Connected storage may mean the end to backup and recovery as enterprise systems follow the pattern consumers established with Box and Dropbox.
8 Great Cloud Storage Services
(Click image for larger view and for slideshow.)
Everything is connecting. Cheap, portable computing combined with the sprawling reach of the Internet is breathing new life into even the most mundane artifacts. Look at Nest, which transformed the thermostat into a home automation hub by linking sensors inside the home to weather stations on the Internet.
The file system is also undergoing its most radical transformation in decades. Unencumbered by strict security policies or legacy systems, consumers are leading the transformation. Millions of people already depend on products like Box and Dropbox to store, share, and synchronize data across a profusion of personal devices. But the potential improvements in productivity are too meaningful for the enterprise to ignore. The transformation in personal file systems foretells an era when all storage in a datacenter becomes connected
The file system, once seen as a staid and boring technology, has been completely transformed by the advent of computing mobility. Laptops made it possible for people to take their work on the road… and lose it. The first attempt to protect data on-the-go was a modification of backup, a tried and true IT function. Online backup services offered consumers the benefits of a professionally run datacenter. Data had begun a journey from local, hardware-bound file systems to the cloud.
File services like Dropbox keep files synchronized between a laptop at home and a work desktop computer or among multiple devices belonging to different users. This synchronization is accomplished through replication, so that files end up being stored locally for all users, which ensures quick access to and offline use of the files. When Dropbox launched its service, there were several flailing file sync-and-share products that would copy files from one computer to another. Performance was terrible. But because Dropbox stored a complete, authoritative copy of every piece of customer data in its service, it became both a central repository and the default backup system for each customer's data. It's a hub-and-spoke model, with each device acting as a new spoke, a point of access to the authoritative file system hosted in the cloud. That system provided protection, synchronization, and performance -- a perfect combination that set Dropbox on a path of almost unimaginable growth.
The cloud provides a scalable backbone for replication services at a cost that is unlike anything we have ever seen in storage. Cloud capabilities have the potential to enter every storage system in the datacenter. Look around your datacenter. There are file systems everywhere. What if your team no longer had to back them up? What if large amounts of data could be replicated across any number of locations with ease? The users in those locations would always be accessing local storage, but the changes would be synchronized against an encrypted, highly available, and scalable cloud file system. Datacenter managers who think of the cloud as online backup only are scratching the surface of what is already possible.
Today, there is no need for backup. There is no need to have multiple massive datacenters or MPLS circuits to move data around the globe. Connected storage in the datacenter is just as much about an increase in the functionality of storage as it is about savings and the streamlining of IT operations.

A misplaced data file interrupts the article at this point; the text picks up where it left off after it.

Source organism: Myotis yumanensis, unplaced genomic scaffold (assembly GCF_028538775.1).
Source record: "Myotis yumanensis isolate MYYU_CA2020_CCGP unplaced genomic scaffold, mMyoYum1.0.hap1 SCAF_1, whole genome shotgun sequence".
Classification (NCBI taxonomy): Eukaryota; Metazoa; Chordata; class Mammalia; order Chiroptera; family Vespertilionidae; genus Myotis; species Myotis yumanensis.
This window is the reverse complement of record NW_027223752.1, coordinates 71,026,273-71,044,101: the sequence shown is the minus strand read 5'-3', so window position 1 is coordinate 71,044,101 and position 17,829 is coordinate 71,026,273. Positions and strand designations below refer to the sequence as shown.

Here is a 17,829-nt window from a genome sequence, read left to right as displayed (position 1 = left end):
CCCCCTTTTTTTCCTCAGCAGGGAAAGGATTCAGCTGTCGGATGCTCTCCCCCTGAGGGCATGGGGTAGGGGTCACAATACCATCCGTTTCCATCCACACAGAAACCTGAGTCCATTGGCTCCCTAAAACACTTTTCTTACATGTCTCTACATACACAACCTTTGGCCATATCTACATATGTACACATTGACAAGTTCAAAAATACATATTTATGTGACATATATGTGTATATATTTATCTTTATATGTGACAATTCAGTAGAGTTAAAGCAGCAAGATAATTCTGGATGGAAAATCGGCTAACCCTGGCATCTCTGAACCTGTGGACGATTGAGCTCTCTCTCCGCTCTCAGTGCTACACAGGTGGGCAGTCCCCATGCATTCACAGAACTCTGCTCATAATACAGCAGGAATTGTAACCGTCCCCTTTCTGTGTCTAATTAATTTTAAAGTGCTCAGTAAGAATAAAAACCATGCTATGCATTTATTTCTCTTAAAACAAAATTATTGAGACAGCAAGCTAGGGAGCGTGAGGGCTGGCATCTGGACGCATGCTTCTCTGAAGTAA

Dropbox's valuation is already estimated at $10 billion or 20% that of EMC, the largest storage company in the world. Box recently filed for an IPO estimated to be in the neighborhood of $2 billion. Both of these data points are strong indications of the direction the storage market is heading. But they're still essentially personal productivity tools and, as such, lack the security, performance, and scale needed to power datacenter storage infrastructure. Their impact on the datacenter is likely to be moderate.
However, IT organizations, like consumers, have a desire to simplify storage, because storage is one of the biggest cost drivers in any datacenter. A rapid shift toward cloud-centric services is forcing storage vendors to rethink what they produce. Their role is evolving from selling storage gear to providing a storage service through a broad range of cloud-connected storage devices.
Solid state alone can't solve your volume and performance problem. Think scale-out, virtualization, and cloud. Find out more about the 2014 State of Enterprise Storage Survey results in the new issue of InformationWeek Tech Digest.
Andres Rodriguez is CEO of Nasuni, a supplier of enterprise storage using on-premises hardware and cloud services, accessed via an appliance. He previously co-founded Archivas, a company that developed an enterprise-class cloud storage system and was acquired by Hitachi Data ... View Full Bio
Google in the Enterprise SurveyThere's no doubt Google has made headway into businesses: Just 28 percent discourage or ban use of its productivity products, and 69 percent cite Google Apps' good or excellent mobility. But progress could still stall: 59 percent of nonusers distrust the security of Google's cloud. Its data privacy is an open question, and 37 percent worry about integration.
Top IT Trends to Watch in Financial ServicesIT pros at banks, investment houses, insurance companies, and other financial services organizations are focused on a range of issues, from peer-to-peer lending to cybersecurity to performance, agility, and compliance. It all matters.
Join us for a roundup of the top stories on InformationWeek.com for the week of September 18, 2016. We'll be talking with the InformationWeek.com editors and correspondents who brought you the top stories of the week to get the "story behind the story."